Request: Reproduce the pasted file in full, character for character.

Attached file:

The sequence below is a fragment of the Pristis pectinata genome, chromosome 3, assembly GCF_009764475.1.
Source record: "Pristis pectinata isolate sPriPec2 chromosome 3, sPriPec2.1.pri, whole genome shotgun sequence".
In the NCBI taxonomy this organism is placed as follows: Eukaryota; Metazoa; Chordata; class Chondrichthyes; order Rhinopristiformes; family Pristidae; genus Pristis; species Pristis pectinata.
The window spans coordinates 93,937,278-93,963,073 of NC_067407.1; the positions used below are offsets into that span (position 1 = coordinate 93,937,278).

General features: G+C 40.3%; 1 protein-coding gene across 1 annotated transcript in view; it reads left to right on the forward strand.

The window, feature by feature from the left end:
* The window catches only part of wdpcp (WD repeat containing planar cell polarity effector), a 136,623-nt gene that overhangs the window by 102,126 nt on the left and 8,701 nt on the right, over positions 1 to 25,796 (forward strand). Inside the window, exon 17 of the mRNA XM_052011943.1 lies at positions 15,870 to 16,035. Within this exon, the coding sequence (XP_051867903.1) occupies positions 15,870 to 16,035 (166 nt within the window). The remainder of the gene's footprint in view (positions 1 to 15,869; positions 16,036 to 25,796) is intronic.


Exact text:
The sequence below is a fragment of the Pristis pectinata genome, chromosome 3, assembly GCF_009764475.1.
Source record: "Pristis pectinata isolate sPriPec2 chromosome 3, sPriPec2.1.pri, whole genome shotgun sequence".
In the NCBI taxonomy this organism is placed as follows: Eukaryota; Metazoa; Chordata; class Chondrichthyes; order Rhinopristiformes; family Pristidae; genus Pristis; species Pristis pectinata.
The window spans coordinates 93,937,278-93,963,073 of NC_067407.1; the positions used below are offsets into that span (position 1 = coordinate 93,937,278).

General features: G+C 40.3%; 1 protein-coding gene across 1 annotated transcript in view; it reads left to right on the forward strand.

The window, feature by feature from the left end:
* The window catches only part of wdpcp (WD repeat containing planar cell polarity effector), a 136,623-nt gene that overhangs the window by 102,126 nt on the left and 8,701 nt on the right, over positions 1 to 25,796 (forward strand). Inside the window, exon 17 of the mRNA XM_052011943.1 lies at positions 15,870 to 16,035. Within this exon, the coding sequence (XP_051867903.1) occupies positions 15,870 to 16,035 (166 nt within the window). The remainder of the gene's footprint in view (positions 1 to 15,869; positions 16,036 to 25,796) is intronic.